Sometimes when I'm developing an HTML5 app for a client it does not make sense to set up the client's full environment on my local machine.

Sometimes the setup is complicated and the budget doesn't allow me to spend a day or two for setup. Sometimes the apps are leveraging services that spread between multiple departments and servers and it is not practical to set them all up locally. Other times, the client wants me up and running in the shortest order possible. In such situations, I still write code on my local local machine, but access their services remotely.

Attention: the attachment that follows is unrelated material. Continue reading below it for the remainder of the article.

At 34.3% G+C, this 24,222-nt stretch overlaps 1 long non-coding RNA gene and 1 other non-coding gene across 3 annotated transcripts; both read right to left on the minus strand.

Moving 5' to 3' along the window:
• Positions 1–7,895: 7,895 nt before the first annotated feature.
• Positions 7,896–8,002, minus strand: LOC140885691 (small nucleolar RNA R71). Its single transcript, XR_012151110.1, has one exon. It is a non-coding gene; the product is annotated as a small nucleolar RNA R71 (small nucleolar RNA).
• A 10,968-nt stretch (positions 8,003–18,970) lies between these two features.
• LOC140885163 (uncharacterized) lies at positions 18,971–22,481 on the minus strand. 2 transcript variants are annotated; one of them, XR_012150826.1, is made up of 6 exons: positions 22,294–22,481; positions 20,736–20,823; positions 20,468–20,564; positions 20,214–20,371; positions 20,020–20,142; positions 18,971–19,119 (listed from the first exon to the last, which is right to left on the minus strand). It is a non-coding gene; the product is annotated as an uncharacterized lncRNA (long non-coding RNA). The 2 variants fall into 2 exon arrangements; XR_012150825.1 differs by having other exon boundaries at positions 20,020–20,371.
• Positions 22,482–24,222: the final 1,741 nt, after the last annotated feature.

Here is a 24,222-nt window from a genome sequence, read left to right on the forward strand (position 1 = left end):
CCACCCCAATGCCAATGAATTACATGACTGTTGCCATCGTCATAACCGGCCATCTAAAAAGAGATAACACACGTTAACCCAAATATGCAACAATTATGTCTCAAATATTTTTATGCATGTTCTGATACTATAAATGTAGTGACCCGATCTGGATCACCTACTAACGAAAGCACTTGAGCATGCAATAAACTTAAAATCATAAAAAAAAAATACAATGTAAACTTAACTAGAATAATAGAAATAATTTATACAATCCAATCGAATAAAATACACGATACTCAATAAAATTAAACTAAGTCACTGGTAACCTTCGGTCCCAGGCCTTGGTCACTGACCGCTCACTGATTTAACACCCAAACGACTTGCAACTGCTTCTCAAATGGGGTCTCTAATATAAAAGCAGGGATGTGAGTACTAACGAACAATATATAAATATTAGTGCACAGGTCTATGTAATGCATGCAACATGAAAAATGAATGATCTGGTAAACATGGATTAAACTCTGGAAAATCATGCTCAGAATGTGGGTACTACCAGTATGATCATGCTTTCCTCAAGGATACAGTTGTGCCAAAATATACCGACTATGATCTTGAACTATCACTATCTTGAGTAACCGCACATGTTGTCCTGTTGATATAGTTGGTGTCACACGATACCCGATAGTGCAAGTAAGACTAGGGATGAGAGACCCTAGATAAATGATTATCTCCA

HTML applications that run in a browser this can cause a problem. The HTML app can't use xmlHTTPRequest to make calls to remote servers. This is done to prevent normal users from running into cross site scripting which are often used for nefarious means.

When developing code locally, however, my use is legit and I need a temporary work around. In these situations, I often go to a a Chrome command line argument that disables cross site scripting restrictions:

view plain print about
1pathtoChromeInstall\Chrome.exe -disable-web-security

Once this is in place, I am able to run HTML code on my local server that can make remote service calls to my client's server. Then all is good in the world and I'm able to continue to work productively with my client.

There is a great StackOverflow writeup on this point.